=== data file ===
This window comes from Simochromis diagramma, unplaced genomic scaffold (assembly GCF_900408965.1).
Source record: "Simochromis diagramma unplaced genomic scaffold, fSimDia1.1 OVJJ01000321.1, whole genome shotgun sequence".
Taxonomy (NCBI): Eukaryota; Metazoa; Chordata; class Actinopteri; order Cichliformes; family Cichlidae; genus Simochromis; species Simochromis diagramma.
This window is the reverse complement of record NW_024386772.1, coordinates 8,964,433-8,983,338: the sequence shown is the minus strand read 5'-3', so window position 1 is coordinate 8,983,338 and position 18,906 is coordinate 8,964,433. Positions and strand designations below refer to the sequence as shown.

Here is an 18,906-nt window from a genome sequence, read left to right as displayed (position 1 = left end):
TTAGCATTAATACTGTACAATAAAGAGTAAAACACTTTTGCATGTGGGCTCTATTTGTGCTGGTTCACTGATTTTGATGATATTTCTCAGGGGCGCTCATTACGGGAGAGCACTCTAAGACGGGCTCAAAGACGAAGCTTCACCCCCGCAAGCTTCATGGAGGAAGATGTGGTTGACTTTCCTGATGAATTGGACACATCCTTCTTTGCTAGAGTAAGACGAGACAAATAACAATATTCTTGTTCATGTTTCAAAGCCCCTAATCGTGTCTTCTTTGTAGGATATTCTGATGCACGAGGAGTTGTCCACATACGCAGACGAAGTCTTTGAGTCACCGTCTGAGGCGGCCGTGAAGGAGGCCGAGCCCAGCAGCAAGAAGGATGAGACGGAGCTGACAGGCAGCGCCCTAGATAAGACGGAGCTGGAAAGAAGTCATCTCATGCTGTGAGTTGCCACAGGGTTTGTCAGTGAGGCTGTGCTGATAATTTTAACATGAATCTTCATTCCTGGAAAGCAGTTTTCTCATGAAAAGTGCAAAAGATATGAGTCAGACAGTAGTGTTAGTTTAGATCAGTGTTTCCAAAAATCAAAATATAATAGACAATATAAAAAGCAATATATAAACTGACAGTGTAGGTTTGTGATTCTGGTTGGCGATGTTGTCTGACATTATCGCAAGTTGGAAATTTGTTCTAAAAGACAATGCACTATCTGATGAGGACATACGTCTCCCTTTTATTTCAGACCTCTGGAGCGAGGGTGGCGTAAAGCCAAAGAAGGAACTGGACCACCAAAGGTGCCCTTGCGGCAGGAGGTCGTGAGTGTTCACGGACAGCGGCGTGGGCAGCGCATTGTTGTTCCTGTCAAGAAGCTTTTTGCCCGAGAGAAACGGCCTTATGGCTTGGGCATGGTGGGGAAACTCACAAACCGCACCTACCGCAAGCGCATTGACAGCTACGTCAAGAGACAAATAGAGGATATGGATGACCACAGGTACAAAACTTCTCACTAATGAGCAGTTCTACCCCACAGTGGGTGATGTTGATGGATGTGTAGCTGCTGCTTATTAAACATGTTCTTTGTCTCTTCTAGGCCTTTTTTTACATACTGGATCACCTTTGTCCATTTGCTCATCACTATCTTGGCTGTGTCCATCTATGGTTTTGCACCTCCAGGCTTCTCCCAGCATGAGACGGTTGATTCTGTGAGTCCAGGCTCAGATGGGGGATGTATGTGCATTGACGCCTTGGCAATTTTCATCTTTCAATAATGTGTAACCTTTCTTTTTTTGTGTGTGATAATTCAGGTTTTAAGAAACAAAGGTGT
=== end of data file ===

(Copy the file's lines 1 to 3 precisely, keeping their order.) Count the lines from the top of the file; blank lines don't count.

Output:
This window comes from Simochromis diagramma, unplaced genomic scaffold (assembly GCF_900408965.1).
Source record: "Simochromis diagramma unplaced genomic scaffold, fSimDia1.1 OVJJ01000321.1, whole genome shotgun sequence".
Taxonomy (NCBI): Eukaryota; Metazoa; Chordata; class Actinopteri; order Cichliformes; family Cichlidae; genus Simochromis; species Simochromis diagramma.